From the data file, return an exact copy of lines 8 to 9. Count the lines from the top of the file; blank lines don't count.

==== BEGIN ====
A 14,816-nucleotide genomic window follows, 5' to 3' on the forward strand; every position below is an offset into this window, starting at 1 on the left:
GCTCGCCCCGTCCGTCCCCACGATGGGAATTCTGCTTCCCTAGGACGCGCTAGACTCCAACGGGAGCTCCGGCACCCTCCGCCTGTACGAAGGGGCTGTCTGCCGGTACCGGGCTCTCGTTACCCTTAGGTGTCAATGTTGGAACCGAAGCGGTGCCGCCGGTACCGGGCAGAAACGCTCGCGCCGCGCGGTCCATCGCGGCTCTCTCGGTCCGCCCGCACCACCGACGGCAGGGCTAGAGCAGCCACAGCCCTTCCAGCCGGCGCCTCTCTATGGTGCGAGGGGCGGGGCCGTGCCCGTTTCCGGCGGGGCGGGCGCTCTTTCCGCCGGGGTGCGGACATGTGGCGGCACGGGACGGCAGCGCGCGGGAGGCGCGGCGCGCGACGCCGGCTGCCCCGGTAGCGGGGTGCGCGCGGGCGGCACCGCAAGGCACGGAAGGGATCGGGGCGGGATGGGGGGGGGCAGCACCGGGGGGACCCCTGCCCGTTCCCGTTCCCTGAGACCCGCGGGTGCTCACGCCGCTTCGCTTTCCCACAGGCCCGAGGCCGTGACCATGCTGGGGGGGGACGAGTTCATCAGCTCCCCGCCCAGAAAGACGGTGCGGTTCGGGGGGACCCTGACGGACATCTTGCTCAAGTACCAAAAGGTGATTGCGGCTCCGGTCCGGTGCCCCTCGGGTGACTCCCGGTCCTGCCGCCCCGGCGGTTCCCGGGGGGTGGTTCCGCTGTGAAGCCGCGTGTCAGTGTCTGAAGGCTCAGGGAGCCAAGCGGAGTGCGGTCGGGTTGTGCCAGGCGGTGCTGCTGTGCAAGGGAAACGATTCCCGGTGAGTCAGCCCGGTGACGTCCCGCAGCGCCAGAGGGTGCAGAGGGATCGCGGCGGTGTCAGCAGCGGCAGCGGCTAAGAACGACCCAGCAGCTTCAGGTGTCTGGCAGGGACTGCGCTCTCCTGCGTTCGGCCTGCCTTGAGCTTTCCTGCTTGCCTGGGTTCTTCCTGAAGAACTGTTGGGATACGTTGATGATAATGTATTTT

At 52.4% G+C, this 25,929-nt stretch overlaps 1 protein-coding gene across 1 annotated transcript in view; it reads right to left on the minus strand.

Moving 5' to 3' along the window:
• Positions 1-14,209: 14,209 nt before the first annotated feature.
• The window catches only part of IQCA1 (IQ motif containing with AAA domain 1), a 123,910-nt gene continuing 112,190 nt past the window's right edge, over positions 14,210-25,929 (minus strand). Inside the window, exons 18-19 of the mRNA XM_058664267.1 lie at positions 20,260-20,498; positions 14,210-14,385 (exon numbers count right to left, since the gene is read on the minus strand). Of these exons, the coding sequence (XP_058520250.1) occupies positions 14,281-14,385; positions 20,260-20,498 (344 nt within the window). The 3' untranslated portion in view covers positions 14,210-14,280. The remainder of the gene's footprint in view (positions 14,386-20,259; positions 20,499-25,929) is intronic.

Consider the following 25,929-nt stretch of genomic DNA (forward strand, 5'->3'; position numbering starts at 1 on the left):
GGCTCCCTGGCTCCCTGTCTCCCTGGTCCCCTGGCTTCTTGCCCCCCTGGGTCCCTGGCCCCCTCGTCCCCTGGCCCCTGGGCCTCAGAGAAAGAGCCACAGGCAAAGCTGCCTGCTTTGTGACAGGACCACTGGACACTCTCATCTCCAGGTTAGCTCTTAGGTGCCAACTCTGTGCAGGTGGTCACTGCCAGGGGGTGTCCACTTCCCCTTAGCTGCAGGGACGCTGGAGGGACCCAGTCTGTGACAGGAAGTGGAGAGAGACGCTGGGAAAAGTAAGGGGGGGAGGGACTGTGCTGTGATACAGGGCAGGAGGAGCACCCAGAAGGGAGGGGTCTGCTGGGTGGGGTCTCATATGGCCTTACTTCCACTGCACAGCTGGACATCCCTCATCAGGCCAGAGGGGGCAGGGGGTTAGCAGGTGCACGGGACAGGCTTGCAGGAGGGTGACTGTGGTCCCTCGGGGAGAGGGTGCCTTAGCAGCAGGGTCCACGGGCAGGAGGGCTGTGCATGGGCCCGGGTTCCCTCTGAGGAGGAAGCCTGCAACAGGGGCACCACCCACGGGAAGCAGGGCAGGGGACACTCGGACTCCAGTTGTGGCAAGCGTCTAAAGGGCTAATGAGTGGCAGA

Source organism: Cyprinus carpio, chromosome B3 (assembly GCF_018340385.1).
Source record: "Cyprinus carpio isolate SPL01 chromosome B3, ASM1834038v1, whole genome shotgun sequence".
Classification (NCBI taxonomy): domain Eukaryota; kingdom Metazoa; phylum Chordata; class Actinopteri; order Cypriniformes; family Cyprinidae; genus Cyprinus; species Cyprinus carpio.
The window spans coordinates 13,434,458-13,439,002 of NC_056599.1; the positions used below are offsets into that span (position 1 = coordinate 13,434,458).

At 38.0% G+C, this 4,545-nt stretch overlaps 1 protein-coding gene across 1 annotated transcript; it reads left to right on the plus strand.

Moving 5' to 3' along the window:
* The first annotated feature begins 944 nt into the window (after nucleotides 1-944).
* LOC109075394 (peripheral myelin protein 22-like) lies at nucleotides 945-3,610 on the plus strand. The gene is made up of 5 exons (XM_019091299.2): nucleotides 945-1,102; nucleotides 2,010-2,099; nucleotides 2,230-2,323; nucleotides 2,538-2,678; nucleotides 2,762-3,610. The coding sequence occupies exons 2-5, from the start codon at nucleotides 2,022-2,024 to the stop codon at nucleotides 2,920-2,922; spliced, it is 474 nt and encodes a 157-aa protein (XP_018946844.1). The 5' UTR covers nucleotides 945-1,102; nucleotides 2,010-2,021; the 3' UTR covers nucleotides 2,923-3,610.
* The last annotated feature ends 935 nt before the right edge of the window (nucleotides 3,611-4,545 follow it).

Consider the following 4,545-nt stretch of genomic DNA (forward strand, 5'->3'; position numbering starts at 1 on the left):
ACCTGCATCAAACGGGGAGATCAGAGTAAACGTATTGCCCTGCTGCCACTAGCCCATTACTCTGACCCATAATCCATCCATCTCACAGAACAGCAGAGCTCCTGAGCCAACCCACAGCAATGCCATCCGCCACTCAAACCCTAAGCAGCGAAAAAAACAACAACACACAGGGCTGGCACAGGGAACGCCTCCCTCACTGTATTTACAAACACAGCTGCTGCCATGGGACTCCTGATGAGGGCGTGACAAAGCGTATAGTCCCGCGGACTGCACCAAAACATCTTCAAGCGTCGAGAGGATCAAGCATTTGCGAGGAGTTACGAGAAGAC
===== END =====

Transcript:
GGCTCCCTGGCTCCCTGTCTCCCTGGTCCCCTGGCTTCTTGCCCCCCTGGGTCCCTGGCCCCCTCGTCCCCTGGCCCCTGGGCCTCAGAGAAAGAGCCACAGGCAAAGCTGCCTGCTTTGTGACAGGACCACTGGACACTCTCATCTCCAGGTTAGCTCTTAGGTGCCAACTCTGTGCAGGTGGTCACTGCCAGGGGGTGTCCACTTCCCCTTAGCTGCAGGGACGCTGGAGGGACCCAGTCTGTGACAGGAAGTGGAGAGAGACGCTGGGAAAAGTAAGGGGGGGAGGGACTGTGCTGTGATACAGGGCAGGAGGAGCACCCAGAAGGGAGGGGTCTGCTGGGTGGGGTCTCATATGGCCTTACTTCCACTGCACAGCTGGACATCCCTCATCAGGCCAGAGGGGGCAGGGGGTTAGCAGGTGCACGGGACAGGCTTGCAGGAGGGTGACTGTGGTCCCTCGGGGAGAGGGTGCCTTAGCAGCAGGGTCCACGGGCAGGAGGGCTGTGCATGGGCCCGGGTTCCCTCTGAGGAGGAAGCCTGCAACAGGGGCACCACCCACGGGAAGCAGGGCAGGGGACACTCGGACTCCAGTTGTGGCAAGCGTCTAAAGGGCTAATGAGTGGCAGA

Source organism: Cyprinus carpio, chromosome B3 (assembly GCF_018340385.1).